The provincial vaccination booking system was launched on Monday. Dr. Kit Young Hoon, medical officer of health at the Northwestern Health Unit (NWHU), said there were a few technical glitches, but many residents were able to book dates for vaccinations.
The online booking system is currently only available to those aged 80 and older.
Populations that are currently eligible to receive the vaccine that are not 80 years and older include healthcare providers and Indigenous or Métis adults. These individuals must complete the NWHU survey so that the health unit can send their information to the ministry. The survey can be found on the NWHU’s COVID-19 vaccine booking webpage.
Young Hoon said once the information is sent off, it may take a few days to receive a code.
Urban Indigenous populations are also eligible for vaccinations at this time. The Health Access Centres in Kenora, Dryden and Fort Frances are providing vaccinations. In Sioux Lookout, there is currently collaboration with tribal councils and with Sioux Lookout First Nations Health Authority to host its separate urban Indigenous vaccine clinics.
In addition to these options, the urban Indigenous population can attend any of the NWHU mass immunization clinics. They can use the booking process and will be required to complete the survey that is on the NWHU webpage.
As of Tuesday, the NWHU has begun reporting case numbers by health hub area instead of the four larger regions.
Six new COVID-19 cases were reported in the region on Tuesday. There are four in the Kenora health hub area and two in the Sioux Lookout health hub area.
“We are now able to do this because our daily case numbers are large enough and case information released by the ministry cannot be linked to the cases we announced,” Young Hoon said.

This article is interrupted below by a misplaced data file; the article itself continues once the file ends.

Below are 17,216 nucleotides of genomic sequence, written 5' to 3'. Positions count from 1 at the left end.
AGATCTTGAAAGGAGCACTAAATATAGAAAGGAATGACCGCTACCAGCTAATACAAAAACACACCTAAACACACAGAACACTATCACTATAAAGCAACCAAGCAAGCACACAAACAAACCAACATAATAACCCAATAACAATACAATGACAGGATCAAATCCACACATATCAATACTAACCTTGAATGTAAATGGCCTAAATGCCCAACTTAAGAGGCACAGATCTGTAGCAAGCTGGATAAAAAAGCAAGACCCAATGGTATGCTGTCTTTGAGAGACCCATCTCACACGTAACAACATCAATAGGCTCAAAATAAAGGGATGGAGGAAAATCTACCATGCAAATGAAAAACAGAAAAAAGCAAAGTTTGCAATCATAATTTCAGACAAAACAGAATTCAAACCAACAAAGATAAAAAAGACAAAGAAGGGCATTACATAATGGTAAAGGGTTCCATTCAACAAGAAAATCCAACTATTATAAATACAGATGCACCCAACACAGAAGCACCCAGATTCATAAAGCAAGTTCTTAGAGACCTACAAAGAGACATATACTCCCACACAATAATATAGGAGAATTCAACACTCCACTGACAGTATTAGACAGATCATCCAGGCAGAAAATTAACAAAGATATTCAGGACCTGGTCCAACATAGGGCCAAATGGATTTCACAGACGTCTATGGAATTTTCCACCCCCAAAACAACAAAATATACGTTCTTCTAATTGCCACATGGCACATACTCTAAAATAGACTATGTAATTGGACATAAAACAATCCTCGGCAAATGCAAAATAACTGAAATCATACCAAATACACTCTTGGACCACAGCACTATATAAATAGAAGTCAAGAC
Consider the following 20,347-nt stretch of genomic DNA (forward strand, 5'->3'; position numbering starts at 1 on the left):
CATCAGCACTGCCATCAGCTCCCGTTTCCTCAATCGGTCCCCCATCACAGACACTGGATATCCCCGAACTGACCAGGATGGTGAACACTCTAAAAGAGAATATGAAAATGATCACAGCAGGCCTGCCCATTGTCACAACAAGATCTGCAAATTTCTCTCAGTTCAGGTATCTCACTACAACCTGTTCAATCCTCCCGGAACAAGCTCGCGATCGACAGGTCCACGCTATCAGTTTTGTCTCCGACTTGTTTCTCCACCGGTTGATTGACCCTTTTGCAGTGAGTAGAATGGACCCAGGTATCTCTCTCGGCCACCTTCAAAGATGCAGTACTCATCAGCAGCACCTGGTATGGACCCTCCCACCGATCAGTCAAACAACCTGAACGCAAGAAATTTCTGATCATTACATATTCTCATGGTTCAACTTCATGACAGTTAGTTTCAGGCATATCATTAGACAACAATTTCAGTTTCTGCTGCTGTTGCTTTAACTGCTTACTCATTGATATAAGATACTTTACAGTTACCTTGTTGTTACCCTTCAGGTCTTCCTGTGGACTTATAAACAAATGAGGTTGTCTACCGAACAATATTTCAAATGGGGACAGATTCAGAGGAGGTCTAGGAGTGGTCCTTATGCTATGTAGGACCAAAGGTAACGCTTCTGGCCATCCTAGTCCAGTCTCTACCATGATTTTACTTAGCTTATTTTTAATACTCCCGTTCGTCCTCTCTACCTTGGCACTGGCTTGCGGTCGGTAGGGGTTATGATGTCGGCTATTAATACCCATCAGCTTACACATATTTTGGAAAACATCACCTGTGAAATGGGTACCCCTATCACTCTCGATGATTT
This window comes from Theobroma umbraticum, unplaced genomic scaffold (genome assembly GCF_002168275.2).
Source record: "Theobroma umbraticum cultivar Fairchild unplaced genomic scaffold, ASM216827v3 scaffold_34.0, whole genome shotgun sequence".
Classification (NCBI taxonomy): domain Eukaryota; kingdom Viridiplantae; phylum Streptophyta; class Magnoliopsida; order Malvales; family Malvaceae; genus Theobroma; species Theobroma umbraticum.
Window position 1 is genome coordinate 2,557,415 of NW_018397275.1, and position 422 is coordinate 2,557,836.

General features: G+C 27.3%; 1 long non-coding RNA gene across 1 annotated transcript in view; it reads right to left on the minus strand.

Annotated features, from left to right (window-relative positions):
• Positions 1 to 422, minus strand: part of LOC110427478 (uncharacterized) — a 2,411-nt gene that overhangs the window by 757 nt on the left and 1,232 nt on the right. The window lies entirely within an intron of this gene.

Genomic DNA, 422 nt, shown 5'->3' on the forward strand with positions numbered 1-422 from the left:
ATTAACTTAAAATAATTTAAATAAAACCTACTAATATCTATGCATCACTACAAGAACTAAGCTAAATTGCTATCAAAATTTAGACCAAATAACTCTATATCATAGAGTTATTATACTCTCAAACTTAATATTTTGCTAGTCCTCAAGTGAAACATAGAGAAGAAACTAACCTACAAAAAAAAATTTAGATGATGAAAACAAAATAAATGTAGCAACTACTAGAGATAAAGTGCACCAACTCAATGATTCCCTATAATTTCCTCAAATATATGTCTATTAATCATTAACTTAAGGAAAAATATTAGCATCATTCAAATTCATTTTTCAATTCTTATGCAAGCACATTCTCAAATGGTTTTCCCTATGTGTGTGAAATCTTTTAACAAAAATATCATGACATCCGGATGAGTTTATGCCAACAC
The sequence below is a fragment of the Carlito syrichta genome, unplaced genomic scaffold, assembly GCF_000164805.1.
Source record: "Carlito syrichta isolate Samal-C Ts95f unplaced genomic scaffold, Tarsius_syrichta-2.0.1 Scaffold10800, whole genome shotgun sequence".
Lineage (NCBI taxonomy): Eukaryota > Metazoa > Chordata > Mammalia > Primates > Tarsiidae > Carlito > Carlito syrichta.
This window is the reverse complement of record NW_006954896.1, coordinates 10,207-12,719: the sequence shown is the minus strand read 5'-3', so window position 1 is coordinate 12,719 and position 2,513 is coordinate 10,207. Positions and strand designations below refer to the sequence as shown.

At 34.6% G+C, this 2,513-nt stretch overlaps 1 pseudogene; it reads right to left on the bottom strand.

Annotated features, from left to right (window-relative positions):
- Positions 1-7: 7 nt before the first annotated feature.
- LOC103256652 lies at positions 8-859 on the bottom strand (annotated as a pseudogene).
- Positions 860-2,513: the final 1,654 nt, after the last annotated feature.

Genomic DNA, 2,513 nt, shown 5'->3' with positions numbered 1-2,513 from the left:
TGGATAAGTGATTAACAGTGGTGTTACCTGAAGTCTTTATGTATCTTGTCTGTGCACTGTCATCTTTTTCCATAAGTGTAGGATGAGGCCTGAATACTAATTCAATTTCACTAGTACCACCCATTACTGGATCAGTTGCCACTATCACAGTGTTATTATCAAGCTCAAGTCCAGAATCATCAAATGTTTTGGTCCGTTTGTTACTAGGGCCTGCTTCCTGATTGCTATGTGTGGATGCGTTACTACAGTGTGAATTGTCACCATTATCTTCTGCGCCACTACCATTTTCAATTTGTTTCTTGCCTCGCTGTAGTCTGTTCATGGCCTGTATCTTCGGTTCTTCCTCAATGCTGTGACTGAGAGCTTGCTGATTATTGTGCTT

There are currently 76 active cases in the region, 46 in the Kenora health hub, 23 in the Sioux Lookout health hub, four in the Fort Frances health hub, two in the Dryden health hub and one in the Atikokan health hub.
During the week of March 8 to March 14, the region had 55 new confirmed cases. Thirty-three in the Kenora area, 15 in the Sioux Lookout area, three in the Fort Frances area, two in the Dryden area and two in the Atikokan area.
Of the 55 new cases, 11 were related to an outbreak, nine were close contacts of previous cases and one was travel-related. The source of exposure remains unknown for 34 of these new cases.
The NWHU has identified 143 people so far who had high risk close contacts.
Twelve new hospitalizations also occurred over this period in the area. There are currently 10 people in the region hospitalized due to COVID-19.
The NWHU has administered a total of 4,250 doses of the vaccine so far, Young Hoon said.
Young Hoon adds that the NWHU is trying to prioritize administering the first dose of the COVID-19 vaccine to all individuals before administering the second dose.
Young Hoon said the National Advisory Committee on Immunization (NACI) has pushed out guidance that the second dose can be provided up to four months after the first dose and that the first dose can give adequate protection during that four-month period.
“The chief medical officer of health of Ontario has also communicated to all local public health units that we are expected to follow that guideline for everyone,” Young Hoon said. “There are a small number of exceptions and that includes residents of long-term care homes, elder care homes and assisted living facilities.”
Those aged 80 years old and over can visit the provincial booking site to book an appointment or they can call 1-888-943-3900.